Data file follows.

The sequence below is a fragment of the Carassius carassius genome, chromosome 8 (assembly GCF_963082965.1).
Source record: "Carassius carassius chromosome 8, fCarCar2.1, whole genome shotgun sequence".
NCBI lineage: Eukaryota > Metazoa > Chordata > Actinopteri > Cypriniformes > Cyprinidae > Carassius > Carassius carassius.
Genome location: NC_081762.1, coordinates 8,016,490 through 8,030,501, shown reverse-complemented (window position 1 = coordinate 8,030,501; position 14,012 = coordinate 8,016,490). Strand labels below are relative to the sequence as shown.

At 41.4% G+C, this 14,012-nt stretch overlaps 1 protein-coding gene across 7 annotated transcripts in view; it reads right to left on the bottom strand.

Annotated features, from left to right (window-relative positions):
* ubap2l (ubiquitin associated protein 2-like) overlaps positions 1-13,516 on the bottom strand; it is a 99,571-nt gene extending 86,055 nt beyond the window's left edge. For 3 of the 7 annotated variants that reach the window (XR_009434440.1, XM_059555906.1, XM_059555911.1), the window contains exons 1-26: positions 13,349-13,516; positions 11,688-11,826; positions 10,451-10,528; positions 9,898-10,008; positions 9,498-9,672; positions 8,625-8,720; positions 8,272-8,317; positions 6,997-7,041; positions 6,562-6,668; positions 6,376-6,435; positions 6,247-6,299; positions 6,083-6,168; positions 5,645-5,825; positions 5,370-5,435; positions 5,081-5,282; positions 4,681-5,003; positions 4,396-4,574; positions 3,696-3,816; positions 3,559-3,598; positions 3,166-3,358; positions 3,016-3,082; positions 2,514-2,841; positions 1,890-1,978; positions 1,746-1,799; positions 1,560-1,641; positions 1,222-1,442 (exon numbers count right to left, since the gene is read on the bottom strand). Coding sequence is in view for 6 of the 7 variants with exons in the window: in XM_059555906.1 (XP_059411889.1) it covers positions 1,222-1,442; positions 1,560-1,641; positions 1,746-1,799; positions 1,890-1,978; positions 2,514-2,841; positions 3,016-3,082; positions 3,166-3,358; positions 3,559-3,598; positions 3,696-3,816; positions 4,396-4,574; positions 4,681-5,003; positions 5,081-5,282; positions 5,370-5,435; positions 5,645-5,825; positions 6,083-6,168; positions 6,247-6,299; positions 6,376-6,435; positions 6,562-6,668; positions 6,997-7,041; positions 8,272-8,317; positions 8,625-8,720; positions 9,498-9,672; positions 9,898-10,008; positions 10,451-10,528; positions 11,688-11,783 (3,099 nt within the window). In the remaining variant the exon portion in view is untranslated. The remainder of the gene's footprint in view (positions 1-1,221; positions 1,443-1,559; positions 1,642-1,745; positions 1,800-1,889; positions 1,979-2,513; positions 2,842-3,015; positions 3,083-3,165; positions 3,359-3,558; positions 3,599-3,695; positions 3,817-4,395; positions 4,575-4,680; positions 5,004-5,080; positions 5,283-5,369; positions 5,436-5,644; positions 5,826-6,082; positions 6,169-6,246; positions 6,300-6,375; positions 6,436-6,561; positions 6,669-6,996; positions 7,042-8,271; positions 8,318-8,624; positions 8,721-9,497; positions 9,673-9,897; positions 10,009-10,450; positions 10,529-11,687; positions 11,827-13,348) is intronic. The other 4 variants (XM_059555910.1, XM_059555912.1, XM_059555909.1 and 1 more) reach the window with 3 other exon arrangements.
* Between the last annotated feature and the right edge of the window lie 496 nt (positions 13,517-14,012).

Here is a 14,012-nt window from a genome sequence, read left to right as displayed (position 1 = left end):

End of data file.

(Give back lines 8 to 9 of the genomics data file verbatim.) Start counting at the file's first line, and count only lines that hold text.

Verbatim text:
* Between the last annotated feature and the right edge of the window lie 496 nt (positions 13,517-14,012).

Here is a 14,012-nt window from a genome sequence, read left to right as displayed (position 1 = left end):